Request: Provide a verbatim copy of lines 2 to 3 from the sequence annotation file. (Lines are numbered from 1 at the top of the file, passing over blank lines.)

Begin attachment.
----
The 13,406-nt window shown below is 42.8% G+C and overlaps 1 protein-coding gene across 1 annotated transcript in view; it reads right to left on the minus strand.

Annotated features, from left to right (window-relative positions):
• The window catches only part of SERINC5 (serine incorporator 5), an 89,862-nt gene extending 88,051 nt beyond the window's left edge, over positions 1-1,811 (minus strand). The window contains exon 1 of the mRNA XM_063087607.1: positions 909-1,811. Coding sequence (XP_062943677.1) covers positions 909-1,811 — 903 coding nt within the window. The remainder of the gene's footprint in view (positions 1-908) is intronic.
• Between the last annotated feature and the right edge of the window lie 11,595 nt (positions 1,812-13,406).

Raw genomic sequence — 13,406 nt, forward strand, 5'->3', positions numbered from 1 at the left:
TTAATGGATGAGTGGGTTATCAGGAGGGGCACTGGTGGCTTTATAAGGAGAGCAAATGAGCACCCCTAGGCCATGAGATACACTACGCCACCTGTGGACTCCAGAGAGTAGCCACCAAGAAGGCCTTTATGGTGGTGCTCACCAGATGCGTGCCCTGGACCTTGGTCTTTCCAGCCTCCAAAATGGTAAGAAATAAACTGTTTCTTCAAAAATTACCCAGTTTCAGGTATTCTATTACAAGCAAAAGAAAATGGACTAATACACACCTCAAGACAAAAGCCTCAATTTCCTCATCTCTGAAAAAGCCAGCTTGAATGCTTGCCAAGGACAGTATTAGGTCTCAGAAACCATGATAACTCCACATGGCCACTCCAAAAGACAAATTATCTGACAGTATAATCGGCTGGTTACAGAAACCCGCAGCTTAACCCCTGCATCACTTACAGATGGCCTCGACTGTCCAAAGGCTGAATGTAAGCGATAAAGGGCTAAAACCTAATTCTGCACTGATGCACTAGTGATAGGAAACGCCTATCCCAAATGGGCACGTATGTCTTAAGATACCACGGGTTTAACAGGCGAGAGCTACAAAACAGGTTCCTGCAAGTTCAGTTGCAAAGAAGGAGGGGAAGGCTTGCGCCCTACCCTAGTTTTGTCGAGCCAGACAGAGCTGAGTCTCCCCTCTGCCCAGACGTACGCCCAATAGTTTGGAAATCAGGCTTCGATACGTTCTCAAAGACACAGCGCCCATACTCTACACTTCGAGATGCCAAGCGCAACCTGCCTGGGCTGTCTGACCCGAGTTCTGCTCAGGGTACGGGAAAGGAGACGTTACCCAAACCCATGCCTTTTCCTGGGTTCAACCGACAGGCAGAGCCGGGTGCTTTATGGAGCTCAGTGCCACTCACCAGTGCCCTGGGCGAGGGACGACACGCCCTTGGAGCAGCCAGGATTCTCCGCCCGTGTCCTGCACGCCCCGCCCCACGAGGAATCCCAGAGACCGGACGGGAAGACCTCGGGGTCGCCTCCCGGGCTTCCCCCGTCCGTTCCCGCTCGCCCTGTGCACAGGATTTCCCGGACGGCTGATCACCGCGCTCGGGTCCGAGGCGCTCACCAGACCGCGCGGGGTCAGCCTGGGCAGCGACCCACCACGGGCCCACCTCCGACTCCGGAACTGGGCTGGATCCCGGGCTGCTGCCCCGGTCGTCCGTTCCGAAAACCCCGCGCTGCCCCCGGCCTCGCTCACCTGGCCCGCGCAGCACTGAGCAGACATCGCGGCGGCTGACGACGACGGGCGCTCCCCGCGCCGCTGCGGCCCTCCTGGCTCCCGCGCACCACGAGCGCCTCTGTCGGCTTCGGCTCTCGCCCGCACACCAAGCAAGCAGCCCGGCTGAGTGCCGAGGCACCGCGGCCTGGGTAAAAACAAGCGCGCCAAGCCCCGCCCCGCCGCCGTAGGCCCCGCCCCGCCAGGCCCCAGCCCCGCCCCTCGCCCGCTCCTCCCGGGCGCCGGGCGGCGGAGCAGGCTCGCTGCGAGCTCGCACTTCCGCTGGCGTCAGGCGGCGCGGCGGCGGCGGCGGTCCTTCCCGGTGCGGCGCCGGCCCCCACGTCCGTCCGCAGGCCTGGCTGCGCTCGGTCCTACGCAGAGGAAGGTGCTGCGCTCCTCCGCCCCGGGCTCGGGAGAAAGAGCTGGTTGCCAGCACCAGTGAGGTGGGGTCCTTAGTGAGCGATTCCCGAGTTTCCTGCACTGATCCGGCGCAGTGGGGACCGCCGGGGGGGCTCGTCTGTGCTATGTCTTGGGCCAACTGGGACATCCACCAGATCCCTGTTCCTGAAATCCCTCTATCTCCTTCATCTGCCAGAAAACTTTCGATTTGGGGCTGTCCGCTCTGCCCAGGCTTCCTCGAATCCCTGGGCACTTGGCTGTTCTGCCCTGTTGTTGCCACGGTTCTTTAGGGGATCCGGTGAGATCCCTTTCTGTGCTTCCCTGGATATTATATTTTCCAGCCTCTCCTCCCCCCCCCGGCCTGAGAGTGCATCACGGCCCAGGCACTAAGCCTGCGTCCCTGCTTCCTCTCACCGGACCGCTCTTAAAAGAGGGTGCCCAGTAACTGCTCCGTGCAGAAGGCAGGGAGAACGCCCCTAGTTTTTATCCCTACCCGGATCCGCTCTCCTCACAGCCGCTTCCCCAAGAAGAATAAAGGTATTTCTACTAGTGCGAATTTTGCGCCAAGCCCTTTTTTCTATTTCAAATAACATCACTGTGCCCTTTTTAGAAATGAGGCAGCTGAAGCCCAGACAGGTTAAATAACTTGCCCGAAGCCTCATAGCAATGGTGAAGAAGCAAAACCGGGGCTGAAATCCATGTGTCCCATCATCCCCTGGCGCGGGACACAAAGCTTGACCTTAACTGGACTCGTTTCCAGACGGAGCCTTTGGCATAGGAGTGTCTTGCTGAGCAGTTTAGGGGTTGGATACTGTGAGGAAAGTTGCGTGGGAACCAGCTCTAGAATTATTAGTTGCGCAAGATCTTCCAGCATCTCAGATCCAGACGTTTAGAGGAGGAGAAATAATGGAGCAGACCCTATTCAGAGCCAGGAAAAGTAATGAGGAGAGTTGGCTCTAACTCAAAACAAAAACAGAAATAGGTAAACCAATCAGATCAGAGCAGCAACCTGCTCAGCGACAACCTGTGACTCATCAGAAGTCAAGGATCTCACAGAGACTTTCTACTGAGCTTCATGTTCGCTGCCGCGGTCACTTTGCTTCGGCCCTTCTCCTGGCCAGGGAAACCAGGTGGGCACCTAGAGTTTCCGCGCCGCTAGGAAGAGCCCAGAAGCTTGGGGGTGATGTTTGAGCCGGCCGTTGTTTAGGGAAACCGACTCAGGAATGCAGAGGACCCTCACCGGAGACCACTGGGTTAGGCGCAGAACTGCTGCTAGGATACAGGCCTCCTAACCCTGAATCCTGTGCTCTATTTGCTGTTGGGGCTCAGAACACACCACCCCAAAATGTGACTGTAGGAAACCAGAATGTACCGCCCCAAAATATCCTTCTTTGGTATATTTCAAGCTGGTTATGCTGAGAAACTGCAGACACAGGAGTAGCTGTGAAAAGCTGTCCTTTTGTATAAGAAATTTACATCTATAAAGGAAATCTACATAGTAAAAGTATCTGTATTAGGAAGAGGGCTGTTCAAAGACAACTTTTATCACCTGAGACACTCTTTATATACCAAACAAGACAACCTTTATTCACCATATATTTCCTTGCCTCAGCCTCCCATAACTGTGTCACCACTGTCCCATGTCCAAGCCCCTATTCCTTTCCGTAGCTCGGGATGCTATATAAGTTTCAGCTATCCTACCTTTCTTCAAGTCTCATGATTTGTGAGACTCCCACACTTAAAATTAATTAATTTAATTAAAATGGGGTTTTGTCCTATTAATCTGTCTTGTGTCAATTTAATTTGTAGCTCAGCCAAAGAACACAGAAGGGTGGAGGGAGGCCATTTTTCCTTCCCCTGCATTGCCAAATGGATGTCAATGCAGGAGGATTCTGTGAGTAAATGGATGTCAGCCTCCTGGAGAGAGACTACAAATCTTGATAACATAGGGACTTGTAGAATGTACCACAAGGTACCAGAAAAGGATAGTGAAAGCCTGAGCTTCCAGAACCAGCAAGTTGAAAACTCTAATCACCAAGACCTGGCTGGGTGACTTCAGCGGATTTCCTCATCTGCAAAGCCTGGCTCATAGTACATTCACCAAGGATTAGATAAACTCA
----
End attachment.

Annotated features, from left to right (window-relative positions):
• The window catches only part of SERINC5 (serine incorporator 5), an 89,862-nt gene extending 88,051 nt beyond the window's left edge, over positions 1-1,811 (minus strand). The window contains exon 1 of the mRNA XM_063087607.1: positions 909-1,811. Coding sequence (XP_062943677.1) covers positions 909-1,811 — 903 coding nt within the window. The remainder of the gene's footprint in view (positions 1-908) is intronic.